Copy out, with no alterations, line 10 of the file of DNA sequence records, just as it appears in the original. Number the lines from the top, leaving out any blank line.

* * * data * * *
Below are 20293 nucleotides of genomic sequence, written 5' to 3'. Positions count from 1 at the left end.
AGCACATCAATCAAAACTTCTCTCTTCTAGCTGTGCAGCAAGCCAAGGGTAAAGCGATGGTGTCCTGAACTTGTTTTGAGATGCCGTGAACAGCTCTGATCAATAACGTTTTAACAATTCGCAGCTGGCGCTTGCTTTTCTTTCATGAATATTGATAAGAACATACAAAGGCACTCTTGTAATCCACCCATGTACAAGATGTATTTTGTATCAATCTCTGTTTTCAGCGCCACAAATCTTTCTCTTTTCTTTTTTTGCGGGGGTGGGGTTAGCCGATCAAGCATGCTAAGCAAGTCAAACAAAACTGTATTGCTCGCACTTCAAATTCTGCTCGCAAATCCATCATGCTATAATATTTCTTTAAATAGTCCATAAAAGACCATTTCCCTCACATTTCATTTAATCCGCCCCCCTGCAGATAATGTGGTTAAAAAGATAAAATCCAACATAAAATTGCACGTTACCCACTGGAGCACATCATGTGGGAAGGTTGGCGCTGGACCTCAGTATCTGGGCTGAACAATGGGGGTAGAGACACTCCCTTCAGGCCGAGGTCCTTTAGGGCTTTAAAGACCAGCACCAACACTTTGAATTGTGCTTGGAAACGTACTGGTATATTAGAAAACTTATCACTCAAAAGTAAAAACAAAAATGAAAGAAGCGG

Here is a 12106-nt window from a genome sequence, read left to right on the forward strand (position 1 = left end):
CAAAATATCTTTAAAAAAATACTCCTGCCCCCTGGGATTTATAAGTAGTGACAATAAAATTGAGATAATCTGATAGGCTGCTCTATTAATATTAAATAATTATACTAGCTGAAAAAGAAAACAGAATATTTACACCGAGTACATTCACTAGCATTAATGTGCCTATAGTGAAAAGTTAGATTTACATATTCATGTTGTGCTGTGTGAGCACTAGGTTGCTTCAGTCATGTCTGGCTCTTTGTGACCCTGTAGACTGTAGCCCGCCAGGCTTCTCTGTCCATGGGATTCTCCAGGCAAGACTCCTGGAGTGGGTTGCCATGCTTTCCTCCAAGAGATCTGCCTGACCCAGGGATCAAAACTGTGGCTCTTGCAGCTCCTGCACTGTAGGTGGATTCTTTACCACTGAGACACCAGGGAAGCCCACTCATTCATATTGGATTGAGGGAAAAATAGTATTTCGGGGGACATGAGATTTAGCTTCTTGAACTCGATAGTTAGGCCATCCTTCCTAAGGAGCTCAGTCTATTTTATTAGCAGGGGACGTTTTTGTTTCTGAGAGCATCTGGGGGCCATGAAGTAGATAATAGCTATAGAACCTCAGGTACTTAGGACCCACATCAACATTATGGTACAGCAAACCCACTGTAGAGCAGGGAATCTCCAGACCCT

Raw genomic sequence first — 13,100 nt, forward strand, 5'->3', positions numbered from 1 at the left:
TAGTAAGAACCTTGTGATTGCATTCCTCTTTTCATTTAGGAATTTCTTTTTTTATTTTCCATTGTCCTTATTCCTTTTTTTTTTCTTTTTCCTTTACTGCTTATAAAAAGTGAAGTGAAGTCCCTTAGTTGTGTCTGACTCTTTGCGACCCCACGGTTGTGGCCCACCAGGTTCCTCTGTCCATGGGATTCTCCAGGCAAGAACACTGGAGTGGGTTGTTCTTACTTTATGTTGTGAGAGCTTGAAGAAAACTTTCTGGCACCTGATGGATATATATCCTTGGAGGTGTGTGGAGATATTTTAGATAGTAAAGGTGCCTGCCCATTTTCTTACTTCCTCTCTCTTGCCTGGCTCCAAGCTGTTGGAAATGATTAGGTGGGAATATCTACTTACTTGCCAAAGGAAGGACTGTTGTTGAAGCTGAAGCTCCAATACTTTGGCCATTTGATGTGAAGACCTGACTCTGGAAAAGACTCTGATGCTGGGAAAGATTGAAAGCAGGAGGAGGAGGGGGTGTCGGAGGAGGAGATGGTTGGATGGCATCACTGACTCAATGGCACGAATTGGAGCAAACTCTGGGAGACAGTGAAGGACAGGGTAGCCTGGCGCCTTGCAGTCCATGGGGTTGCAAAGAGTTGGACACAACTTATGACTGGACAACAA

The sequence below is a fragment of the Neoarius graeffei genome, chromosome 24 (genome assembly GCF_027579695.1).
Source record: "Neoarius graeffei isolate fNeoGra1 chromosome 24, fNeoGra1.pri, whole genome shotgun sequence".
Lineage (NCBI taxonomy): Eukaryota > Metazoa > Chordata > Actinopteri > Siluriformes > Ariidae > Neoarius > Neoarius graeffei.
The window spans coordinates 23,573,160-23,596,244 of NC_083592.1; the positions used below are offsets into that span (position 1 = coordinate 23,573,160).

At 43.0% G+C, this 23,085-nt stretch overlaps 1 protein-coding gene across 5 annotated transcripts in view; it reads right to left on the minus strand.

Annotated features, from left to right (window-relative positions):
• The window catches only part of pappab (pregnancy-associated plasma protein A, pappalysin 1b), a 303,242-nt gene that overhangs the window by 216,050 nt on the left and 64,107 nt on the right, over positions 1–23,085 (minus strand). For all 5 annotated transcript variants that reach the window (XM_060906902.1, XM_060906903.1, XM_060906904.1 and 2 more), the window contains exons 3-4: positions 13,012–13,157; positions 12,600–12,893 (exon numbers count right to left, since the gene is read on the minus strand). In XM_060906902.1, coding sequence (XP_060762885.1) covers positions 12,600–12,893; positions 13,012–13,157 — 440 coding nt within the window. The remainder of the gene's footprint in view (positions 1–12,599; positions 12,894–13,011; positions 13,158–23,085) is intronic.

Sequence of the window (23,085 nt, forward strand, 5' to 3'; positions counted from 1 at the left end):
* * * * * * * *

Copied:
The window spans coordinates 23,573,160-23,596,244 of NC_083592.1; the positions used below are offsets into that span (position 1 = coordinate 23,573,160).